Digital democracy or IT anarchy? Gartner flags the low-code revolution
Without strong governance, incoming tools will wreak havoc for CIOs
Gartner has raised the specter of departments outside of tech running their own IT functions under the guise of low-code and digital democratization.
A study by the consultant-cum-market-researcher has shown that 46 percent of EMEA CIOs are moving to a world where techies are no longer the sole proprietor of a company's digital assets.
The rise of no-code, low-code, and generative AI services has meant that what was once the domain of the IT team can now be delivered at a departmental level, though tech will be called upon if things go wrong.
Readers with long memories might shudder at this, remembering the dark days of Visual Basic 3, Microsoft Access, and enthusiastic employees with not quite enough skill wreaking havoc on a company's infrastructure.
Daniel Sanchez-Reina, VP Analyst at Gartner, told The Register this was a concern as digital delivery becomes ever more democratized within enterprises. "If you don't put a governance, good governance, in place, what you can get is chaos. And you can get even more shadow IT than the one that companies have."
According to Gartner's survey, which consisted of data gathered from 2,457 CIO respondents across 84 countries, 46 percent of CIOs are partnering with their CxO peers to co-own digital delivery on an enterprise-wide scale. The process has been dubbed the democratization of digital delivery, with the CIO acting as a franchiser of technology.
Sanchez-Reina attributed this shift to the arrival of low-code and no-code services, with 66 percent of EMEA CIOs saying they had already or were planning to deploy the technology within the next two years. Unsurprisingly, 72 percent of CIOs surveyed reckoned the arrival of AI would be "game-changing" over the next three years, although only 29 percent were specific about generative AI. This suggests to us that not all CIOs necessarily understand what AI is in the current context.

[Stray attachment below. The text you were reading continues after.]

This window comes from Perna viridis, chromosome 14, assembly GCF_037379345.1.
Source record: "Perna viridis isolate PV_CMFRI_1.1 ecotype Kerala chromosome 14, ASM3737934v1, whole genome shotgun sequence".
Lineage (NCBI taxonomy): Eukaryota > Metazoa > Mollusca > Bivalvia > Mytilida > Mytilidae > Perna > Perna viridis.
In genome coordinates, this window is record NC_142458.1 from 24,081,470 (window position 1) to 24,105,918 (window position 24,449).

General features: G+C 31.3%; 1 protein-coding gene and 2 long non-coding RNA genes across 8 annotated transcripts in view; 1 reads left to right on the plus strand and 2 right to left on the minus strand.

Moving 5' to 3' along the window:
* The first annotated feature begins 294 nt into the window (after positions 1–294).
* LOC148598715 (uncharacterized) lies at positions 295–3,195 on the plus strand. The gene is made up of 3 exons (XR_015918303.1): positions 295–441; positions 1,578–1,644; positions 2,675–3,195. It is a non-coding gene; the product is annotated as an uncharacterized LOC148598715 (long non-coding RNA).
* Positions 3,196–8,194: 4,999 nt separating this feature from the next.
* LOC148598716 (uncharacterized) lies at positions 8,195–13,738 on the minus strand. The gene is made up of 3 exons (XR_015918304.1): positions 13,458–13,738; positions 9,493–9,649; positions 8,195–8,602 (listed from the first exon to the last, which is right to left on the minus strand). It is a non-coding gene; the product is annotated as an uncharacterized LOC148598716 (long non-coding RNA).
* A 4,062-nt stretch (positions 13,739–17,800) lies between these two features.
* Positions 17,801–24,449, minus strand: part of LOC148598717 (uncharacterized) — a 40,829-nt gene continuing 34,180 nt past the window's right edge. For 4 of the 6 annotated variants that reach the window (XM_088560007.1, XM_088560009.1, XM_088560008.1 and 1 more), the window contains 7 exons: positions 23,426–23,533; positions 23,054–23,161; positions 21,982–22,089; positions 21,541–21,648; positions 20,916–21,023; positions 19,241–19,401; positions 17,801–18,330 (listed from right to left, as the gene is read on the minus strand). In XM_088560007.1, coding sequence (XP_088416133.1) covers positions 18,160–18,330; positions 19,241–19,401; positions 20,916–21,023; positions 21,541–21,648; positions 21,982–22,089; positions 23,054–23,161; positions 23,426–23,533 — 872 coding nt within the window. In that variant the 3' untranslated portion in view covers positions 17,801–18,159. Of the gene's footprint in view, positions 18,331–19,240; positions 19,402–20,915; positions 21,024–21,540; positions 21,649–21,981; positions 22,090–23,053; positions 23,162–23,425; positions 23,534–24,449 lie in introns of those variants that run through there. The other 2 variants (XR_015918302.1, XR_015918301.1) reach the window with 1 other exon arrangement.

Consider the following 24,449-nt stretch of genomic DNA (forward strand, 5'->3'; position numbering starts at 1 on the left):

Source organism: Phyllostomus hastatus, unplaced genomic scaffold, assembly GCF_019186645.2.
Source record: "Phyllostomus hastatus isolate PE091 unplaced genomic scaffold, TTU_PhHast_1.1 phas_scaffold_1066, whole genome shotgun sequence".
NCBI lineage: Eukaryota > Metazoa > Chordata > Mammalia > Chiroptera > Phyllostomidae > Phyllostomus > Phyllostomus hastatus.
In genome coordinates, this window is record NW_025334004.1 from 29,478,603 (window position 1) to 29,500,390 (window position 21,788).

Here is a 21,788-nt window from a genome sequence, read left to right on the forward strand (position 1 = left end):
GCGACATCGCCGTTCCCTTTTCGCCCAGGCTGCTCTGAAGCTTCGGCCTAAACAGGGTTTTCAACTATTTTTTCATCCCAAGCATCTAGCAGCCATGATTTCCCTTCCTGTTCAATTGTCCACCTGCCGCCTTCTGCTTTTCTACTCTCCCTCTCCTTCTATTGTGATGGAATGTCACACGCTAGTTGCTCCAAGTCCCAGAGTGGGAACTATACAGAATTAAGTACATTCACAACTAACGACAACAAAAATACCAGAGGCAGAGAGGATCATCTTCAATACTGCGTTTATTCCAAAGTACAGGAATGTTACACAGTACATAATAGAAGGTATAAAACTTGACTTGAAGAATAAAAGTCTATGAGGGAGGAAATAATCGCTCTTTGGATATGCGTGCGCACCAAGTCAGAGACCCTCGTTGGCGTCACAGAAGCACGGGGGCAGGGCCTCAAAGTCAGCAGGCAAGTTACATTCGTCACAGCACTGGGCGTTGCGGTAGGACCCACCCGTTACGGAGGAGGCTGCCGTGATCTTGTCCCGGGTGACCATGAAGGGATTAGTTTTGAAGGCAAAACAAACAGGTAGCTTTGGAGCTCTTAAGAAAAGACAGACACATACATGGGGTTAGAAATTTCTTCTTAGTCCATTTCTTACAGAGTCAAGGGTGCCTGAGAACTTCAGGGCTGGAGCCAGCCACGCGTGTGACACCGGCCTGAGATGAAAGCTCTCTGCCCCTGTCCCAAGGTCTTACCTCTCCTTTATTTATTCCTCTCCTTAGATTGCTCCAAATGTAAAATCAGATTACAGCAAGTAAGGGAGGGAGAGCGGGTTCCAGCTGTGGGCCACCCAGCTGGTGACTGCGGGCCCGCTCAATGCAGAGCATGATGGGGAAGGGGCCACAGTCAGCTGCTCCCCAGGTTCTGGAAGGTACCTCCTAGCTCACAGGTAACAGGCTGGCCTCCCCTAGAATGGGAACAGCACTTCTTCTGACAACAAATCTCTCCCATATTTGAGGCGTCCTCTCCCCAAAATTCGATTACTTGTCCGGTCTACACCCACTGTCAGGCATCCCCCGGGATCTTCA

- Quantum computing next (very) cold war? US House reps want to blow billions to outrun China
- Developing AI models or giant GPU clusters? Uncle Sam would like a word
- Samsung's results hint it's time to RAM some money into your memory budget
- The UK government? On the right track with its semiconductor strategy?
That said, the substantial spending continues to be on cybersecurity, with 81 percent of CIOs replying that they intend to increase investment in the area.
However, it is the franchising model and the democratization of digital delivery that marks a new trend. Sanchez-Reina told The Register that many organizations were unconsciously moving toward a franchise model as a side-effect of deployments. "The underlying reason is that CEOs are pushing IT departments to focus on strategic things."
This, in turn, means that tasks which once were the preserve of IT can be moved elsewhere thanks to new platforms and services. Sanchez-Reina said: "There are people in finance, for example, who are hiring – of course in agreement with the CIO – but they are hiring data scientists in an effort to provide analytical capabilities to the finance department. So it's something that in the past that was done by the IT departments."
Sanchez-Reina cautioned: "If a finance director hires a data scientist without informing, without reaching an agreement with the CIO, that's shadow IT. That's not democratization."
And that way lies the potential for chaos as anyone who has had to deal with the pain of shadow IT can attest. Democratization of digital delivery is undoubtedly a good thing but it must be accompanied by robust governance. ®